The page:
Conservation

Conservation in the Swartkops Estuary and Surrounding Areas

The Swartkops Estuary itself is the most important natural area in the metro and in fact is one of the more important estuaries in South Africa.

The reasons for this are the large number and variety of invertebrates (bait species) found in the estuary. Of these the mud prawn Upogebia africana makes up over 90% of the prey biomass of the main invertebrate feeding bird species on the estuary. These also provide food for the large number of fish species that feed on the inter-tidal mud banks.

The estuary is particularly important for the birds in that 200 bird species occur regularly and it is the most important estuary for waterbirds in the Eastern Cape Province. There are a number of migrant species (wimbrel,  grey plover, curlew sandpiper to name the 3 most common) that are resident over the summer months. Most of these return to Russia and even Siberia to breed. The estuary has IBA status, this means that it is a globally important bird area. Eighteen South African Red Data species occur of which ten are present on a daily basis.

Several permanent (Pond 6) and ephemeral freshwater pans are also found in the area. These are also highly attractive to waterbirds and taken together with the intertidal mudflats the total number of waterbirds is likely to exceed 20 000 in some years.

Finally the estuary is vitally important in that it provides a nursery area for the many fish species that are found along our coastline. The Swartkops has the third largest area of salt marsh in South Africa.

The natural areas around the estuary and upper river valley are also hugely important in that they consist of Valley Thicket (formerly called Valley Bushveld), a veld type that is under threat from development and is largely unprotected elsewhere. It is also a veld type that takes several centuries, if ever, to recover if it is damaged.

These areas are protected in the Swartkops Nature Reserve, the Aloe Reserve and of course the Groendal Wilderness Area in the upper Swartkops.

These reserves are outstanding areas of natural beauty and provide excellent walking and bird watching opportunities.

The Groendal Wilderness area is under the control of East Cape Nature. This reserve provides possibly the best wilderness experience in the Eastern Cape and is popular with the hiking and climbing community. Access is controlled by East Cape Nature who have an office at the entrance. A small fee is payable to gain entrance. Maps are also available indicating the most popular hikes including some that require overnighting in caves or camping.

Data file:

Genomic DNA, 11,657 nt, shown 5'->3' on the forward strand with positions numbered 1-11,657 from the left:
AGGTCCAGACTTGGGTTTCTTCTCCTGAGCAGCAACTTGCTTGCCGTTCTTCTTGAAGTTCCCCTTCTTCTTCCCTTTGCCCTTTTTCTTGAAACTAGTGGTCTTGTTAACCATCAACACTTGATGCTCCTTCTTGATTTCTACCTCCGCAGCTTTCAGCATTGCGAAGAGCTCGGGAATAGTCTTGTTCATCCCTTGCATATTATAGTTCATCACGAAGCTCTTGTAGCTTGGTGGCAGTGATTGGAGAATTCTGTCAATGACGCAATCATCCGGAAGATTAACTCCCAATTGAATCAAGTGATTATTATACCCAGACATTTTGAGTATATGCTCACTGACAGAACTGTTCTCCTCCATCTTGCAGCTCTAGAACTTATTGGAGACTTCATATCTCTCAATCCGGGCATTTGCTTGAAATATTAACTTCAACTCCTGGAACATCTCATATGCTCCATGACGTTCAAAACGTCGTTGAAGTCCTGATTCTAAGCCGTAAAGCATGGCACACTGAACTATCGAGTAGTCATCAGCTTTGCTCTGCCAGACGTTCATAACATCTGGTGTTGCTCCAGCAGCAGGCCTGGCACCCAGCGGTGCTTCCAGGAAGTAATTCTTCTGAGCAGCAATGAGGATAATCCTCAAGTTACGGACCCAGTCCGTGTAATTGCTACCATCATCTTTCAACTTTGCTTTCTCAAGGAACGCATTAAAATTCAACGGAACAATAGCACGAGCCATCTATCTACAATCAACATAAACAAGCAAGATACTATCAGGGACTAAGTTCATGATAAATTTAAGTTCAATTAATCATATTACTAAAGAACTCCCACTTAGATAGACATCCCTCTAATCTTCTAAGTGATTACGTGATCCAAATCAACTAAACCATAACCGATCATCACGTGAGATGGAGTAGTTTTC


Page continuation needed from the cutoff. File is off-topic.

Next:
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The prime role of the Zwartkops Conservancy is to protect and preserve these eco-systems, which is of course reflected in our name.

In order to do this the “watch dog” role of the Conservancy cannot be under-estimated. All new developments in the area are monitored carefully.

Industrial and domestic pollution, usually from sewage is probably the biggest negative factor affecting the water quality and hence the environment that the invertebrates, which are near the bottom of the food chain, live in. Pollution control is therefore a major aspect of the Conservancies activities. It is more fully covered elsewhere.

Over exploitation of the bait and fish resources is another major problem and we ensure that adequate law enforcement takes place to control this. We fully support and assist where possibly the Honourary Marine Conservation Officers (HMCOs), the Metro Environmental Management staff and the Department of Agriculture, Forestry and Fisheries (DAFF). In addition to making sure that bag and size limits are adhered to the biggest problem is the use of illegal gill nets. This is very prevalent in the upper reaches of the river.

The problems in the nature reserves relate to the ingress of alien vegetation (mostly prickly pear, jointed cactus and various Australian acacia species). In addition the uncontrolled grazing of cattle and goats is a huge problem particularly in the Swartkops Nature Reserve. Finally the setting of snares is very prevalent in all the reserves. Regular snare hunts take place to remove these.

Our Environmental Education initiatives are important in our conservation efforts and it is pleasing to note that many of the pupils that have been exposed to these classes become our most effective “watch dogs”.

In order to view and enjoy the natural wonder that is the Swartkops please join one of our many walks or hikes in the reserves or come on a boat trip. Groups wanting to visit the area are urged to contact us so that we can help arrange your visit.